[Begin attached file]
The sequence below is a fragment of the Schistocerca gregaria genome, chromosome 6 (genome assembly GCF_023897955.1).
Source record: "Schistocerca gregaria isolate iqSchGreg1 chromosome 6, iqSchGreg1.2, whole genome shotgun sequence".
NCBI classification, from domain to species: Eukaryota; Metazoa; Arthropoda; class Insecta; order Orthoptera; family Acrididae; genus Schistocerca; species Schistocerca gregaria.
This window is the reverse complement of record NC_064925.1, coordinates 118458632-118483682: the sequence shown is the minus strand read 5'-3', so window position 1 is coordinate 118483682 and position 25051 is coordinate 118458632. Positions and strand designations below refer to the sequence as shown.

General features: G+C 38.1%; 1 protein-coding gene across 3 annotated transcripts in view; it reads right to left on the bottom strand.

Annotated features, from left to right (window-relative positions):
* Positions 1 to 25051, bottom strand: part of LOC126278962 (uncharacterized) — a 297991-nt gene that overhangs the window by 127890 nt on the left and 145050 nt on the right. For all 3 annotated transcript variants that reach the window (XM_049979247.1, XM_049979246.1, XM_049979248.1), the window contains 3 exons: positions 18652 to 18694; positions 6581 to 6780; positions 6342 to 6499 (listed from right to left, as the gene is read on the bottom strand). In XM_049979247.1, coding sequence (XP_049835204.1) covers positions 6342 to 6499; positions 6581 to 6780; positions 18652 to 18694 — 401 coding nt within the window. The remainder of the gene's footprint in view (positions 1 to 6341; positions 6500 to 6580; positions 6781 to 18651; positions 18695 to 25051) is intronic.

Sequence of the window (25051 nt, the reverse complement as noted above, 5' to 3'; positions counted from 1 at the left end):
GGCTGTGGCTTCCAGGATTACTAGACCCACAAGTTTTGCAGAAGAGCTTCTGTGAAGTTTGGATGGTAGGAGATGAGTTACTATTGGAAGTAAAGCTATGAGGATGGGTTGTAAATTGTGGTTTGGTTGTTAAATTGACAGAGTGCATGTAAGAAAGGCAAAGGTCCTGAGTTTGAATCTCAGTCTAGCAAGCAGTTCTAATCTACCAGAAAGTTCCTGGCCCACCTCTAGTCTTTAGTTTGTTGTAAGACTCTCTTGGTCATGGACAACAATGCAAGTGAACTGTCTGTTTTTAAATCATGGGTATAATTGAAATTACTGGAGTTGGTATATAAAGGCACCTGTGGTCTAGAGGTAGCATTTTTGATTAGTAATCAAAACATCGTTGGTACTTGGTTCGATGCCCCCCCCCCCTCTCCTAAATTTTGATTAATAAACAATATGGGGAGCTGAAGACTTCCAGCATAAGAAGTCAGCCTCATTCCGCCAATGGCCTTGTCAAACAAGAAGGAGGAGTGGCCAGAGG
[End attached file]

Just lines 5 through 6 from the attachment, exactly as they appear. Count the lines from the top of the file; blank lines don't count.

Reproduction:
General features: G+C 38.1%; 1 protein-coding gene across 3 annotated transcripts in view; it reads right to left on the bottom strand.

Annotated features, from left to right (window-relative positions):